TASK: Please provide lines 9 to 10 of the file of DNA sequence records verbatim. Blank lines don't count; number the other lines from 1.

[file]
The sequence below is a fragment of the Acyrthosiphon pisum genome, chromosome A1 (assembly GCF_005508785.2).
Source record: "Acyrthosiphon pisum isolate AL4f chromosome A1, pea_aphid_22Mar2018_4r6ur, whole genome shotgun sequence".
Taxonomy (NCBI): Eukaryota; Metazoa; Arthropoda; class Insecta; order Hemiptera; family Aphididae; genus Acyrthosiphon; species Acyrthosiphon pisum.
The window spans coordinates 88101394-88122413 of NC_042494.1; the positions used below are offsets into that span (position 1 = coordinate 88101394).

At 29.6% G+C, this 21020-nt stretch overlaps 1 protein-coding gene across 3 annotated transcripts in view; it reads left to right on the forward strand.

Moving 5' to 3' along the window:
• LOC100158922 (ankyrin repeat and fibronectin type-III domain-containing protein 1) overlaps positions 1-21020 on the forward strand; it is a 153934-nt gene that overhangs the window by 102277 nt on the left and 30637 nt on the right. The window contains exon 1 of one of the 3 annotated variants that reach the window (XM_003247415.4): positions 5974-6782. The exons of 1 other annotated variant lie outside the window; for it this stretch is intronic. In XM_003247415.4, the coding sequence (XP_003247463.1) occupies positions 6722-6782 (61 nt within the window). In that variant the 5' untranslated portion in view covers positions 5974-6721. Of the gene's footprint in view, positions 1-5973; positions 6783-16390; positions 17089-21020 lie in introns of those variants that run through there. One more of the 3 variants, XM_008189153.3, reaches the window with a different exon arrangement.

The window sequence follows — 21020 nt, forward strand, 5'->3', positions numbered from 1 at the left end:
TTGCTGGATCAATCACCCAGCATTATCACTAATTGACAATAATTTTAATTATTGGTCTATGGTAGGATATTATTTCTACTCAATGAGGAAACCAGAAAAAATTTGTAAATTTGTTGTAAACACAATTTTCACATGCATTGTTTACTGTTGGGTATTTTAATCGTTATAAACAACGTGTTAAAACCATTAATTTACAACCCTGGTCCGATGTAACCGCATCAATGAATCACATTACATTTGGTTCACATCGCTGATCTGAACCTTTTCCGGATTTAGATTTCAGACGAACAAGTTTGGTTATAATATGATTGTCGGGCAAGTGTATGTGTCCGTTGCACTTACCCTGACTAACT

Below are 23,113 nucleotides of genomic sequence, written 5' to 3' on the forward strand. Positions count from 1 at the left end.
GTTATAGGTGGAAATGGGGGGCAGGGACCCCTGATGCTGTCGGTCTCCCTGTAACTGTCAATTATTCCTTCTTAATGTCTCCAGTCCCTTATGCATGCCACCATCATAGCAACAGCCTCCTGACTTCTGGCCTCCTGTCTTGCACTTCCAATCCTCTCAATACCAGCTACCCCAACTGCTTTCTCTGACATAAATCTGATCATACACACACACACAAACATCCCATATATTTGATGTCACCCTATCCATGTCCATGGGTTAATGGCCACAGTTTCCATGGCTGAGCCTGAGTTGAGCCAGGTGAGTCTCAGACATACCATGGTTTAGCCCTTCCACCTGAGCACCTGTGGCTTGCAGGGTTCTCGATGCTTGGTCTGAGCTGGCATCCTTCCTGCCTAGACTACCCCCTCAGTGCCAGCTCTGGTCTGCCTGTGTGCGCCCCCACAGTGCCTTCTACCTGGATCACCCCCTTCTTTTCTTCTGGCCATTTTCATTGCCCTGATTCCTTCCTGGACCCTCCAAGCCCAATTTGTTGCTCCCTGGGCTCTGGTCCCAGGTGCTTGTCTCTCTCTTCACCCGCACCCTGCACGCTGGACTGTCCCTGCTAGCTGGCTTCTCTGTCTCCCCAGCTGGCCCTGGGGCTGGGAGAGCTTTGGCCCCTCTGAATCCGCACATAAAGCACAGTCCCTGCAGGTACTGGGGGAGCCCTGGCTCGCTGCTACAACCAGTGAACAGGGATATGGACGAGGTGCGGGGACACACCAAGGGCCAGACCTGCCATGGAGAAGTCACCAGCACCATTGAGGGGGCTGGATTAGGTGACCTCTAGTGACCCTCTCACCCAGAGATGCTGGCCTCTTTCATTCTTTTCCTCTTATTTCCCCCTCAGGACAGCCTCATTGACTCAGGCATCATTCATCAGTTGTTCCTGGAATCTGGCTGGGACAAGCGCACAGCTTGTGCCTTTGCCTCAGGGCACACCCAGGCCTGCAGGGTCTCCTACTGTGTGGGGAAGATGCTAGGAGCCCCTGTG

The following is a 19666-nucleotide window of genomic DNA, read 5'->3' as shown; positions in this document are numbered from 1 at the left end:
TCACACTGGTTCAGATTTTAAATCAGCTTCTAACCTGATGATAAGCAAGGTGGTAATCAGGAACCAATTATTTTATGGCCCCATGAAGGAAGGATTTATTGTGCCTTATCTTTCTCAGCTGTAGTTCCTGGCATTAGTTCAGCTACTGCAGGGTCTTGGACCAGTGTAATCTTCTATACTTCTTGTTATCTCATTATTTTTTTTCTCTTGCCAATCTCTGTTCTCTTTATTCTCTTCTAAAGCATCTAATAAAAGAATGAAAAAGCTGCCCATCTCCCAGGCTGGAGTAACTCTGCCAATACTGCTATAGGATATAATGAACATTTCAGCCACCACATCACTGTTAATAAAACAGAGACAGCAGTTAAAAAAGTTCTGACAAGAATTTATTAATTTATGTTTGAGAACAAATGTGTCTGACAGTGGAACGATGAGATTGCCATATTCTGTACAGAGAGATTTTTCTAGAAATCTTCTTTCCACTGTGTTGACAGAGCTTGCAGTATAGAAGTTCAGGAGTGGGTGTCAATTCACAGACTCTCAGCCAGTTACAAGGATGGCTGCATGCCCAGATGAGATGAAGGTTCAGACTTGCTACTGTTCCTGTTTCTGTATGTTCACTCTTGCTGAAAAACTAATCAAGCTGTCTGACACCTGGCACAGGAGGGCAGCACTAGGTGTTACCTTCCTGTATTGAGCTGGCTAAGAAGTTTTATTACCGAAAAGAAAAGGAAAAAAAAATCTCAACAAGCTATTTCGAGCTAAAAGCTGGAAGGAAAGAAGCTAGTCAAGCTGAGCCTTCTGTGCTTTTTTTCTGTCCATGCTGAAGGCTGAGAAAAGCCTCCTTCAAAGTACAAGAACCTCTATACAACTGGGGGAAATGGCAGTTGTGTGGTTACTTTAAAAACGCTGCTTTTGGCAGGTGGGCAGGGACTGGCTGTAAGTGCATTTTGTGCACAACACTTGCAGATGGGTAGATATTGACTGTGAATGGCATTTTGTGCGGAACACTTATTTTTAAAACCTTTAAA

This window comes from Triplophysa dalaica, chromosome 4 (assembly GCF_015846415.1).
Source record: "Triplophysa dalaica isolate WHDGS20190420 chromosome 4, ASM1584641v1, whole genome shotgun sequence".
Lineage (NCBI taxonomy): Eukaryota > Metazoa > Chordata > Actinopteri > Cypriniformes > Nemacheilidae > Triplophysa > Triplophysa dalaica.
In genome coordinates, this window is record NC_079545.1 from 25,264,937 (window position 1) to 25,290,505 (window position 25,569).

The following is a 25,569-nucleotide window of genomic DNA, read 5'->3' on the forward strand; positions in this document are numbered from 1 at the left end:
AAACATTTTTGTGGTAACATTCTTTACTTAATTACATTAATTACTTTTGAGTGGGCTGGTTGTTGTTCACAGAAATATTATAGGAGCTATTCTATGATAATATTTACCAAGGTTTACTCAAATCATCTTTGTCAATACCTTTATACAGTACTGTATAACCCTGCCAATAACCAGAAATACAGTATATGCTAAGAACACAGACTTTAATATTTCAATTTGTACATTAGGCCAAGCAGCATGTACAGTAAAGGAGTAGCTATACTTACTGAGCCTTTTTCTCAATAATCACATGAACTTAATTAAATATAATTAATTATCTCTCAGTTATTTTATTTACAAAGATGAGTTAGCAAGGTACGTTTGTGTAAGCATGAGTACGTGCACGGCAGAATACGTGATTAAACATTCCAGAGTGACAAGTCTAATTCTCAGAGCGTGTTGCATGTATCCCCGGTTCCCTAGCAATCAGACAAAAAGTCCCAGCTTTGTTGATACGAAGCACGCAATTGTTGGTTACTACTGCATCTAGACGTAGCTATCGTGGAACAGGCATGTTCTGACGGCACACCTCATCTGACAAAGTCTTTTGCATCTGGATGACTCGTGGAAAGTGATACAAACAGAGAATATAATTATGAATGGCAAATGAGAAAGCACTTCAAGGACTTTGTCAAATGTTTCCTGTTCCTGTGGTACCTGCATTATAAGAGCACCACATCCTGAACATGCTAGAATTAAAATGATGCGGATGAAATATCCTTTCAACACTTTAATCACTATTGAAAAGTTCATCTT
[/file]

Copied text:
TTGCTGGATCAATCACCCAGCATTATCACTAATTGACAATAATTTTAATTATTGGTCTATGGTAGGATATTATTTCTACTCAATGAGGAAACCAGAAAAAATTTGTAAATTTGTTGTAAACACAATTTTCACATGCATTGTTTACTGTTGGGTATTTTAATCGTTATAAACAACGTGTTAAAACCATTAATTTACAACCCTGGTCCGATGTAACCGCATCAATGAATCACATTACATTTGGTTCACATCGCTGATCTGAACCTTTTCCGGATTTAGATTTCAGACGAACAAGTTTGGTTATAATATGATTGTCGGGCAAGTGTATGTGTCCGTTGCACTTACCCTGACTAACT

Below are 23,113 nucleotides of genomic sequence, written 5' to 3' on the forward strand. Positions count from 1 at the left end.